Oral Presentation The International Congress of Neuroendocrinology 2014

NPY neurons as a critical hypothalamic neuronal node for the control of GH release relative to food intake  (#125)

L Huang 1 , HY Tan 1 , MJ Fogarty 1 , ZB Andrews 2 , JD Veldhuis 3 , H Herzog 4 , C Chen 1 , Frederik Steyn 1
  1. School of Biomedical Sciences, University of Queensland, St Lucia, Brisbane, Queensland, 4072, Australia
  2. Department of Physiology, Monash University , Clayton, Victoria, 3183, Australia
  3. Department of Medicine, Endocrine Research Unit, Mayo School of Graduate Medical Education, Clinical Translational Science Center, Mayo Clinic, Rochester, MN 55905, USA
  4. Neuroscience Research Program, Garvan Institute of Medical Research, St Vincent’s Hospital, Darlinghurst, Sydney, New South Wales , Australia

Neuropeptide-Y (NPY) expressing neurons are orexigenic neurons that sense negative energy balance and engage neural mechanisms to restore energy balance by increasing food intake and decreasing energy expenditure. We previously documented the suppression of pulsatile GH secretion in the fasting mouse, and demonstrated that this occurs alongside a rise in hypothalamic NPY and somatostatin mRNA expression. Given anticipated interactions between NPY and somatostatin neurons, we proposed that NPY neurons act through somatostatin neurons to suppress GH release in the fasting mouse.

We confirmed interactions between somatostatin and NPY expressing neurons in the mouse by demonstrating synaptic sites between NPY fibres and somatostatin positive projections within the periventricular nucleus. Using NPY-deficient (NPYKO) mice, we demonstrate the complete recovery of pulsatile GH release in fasting mice. Importantly, GH pulsatility in NPYKO mice did not change under fed conditions, suggesting that NPY neurons primarily participate in GH release during negative energy balance. NPY exerts its effects through multiple NPY-responsive receptors (Y-receptors). The Y1 receptor (Y1R) is the dominant postsynaptic receptor, whereas the Y2 receptor (Y2R) is mainly expressed presynaptically on NPY neurons. We confirmed the recovery of pulsatile GH release in fasting germ-line deleted Y1R (Y1RKO) mice, whereas germ-line deletion of the Y2R (Y2RKO mice) did not recover the fasting-induced suppression of GH release. Rather, we observed a significant reduction in peak GH secretion in ad libitum fed Y2RKO mice.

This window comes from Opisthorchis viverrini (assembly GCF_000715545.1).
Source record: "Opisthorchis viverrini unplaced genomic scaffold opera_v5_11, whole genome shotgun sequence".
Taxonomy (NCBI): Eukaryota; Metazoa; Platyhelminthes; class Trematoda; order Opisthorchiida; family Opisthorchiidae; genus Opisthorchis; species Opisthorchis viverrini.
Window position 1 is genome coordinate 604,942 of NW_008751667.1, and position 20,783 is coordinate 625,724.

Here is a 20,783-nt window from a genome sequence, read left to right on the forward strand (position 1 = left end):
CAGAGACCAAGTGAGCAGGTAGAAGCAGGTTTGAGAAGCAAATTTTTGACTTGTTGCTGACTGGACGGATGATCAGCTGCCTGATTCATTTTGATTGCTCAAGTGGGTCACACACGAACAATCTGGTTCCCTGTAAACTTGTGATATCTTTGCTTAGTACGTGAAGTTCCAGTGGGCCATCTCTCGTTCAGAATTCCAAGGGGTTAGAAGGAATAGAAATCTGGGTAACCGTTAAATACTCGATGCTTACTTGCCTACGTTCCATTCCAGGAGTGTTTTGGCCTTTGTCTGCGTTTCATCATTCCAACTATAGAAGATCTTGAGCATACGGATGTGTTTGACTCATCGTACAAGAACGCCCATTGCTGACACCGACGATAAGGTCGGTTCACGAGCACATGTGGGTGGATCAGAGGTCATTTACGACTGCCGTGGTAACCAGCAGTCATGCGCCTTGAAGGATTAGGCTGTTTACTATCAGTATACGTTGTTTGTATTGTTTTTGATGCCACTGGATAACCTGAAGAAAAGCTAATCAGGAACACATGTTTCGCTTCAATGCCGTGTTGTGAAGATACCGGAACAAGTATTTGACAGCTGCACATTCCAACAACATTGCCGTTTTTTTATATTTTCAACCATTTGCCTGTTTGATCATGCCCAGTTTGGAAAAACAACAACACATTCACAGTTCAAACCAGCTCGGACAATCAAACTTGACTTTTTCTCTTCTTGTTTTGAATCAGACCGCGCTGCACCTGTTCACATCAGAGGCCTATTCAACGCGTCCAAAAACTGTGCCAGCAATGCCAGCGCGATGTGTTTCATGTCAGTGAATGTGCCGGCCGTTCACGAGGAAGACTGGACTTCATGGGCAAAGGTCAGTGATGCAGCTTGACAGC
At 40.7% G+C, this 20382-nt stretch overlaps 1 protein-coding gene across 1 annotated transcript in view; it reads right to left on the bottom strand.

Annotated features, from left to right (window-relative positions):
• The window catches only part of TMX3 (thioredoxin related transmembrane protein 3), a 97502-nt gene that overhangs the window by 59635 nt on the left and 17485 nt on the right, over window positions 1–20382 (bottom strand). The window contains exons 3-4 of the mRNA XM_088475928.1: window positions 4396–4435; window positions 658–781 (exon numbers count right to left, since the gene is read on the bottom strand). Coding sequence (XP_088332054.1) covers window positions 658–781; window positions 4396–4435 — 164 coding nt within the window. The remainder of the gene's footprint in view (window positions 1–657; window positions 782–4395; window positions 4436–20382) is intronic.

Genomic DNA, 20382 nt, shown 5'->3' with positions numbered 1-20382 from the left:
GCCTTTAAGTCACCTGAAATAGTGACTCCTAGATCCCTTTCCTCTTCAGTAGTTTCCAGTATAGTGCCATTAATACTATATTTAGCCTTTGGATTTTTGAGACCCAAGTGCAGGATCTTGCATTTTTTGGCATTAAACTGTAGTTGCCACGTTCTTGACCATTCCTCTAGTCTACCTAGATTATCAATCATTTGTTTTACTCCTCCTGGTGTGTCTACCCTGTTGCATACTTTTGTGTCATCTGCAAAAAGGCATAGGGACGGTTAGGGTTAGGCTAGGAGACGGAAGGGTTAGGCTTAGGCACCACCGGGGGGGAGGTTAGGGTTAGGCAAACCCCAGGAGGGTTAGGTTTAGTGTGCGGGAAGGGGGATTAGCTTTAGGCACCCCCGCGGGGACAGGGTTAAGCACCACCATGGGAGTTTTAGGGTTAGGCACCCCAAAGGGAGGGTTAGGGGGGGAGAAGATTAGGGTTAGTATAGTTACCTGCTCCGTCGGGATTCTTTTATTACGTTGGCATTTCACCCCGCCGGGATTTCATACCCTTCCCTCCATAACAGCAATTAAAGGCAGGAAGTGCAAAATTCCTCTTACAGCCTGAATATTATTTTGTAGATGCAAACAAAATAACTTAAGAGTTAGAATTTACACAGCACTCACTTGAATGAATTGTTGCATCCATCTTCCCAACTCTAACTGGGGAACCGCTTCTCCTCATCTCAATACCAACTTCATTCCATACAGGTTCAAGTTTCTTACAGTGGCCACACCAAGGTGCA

Observations confirm that NPY suppresses GH secretion in the mouse through postsynaptic interactions with the Y1 receptor. As NPY neurons do not participate in the regulation of GH pulsatility under fed conditions, we propose that the Y2R contributes to GH release independent of NPY. Collectively, observations demonstrate that NPY neurons, acting through somatostatin neurons, are a key sensory node integrating metabolic information between the body and hypothalamic regulators of GH release.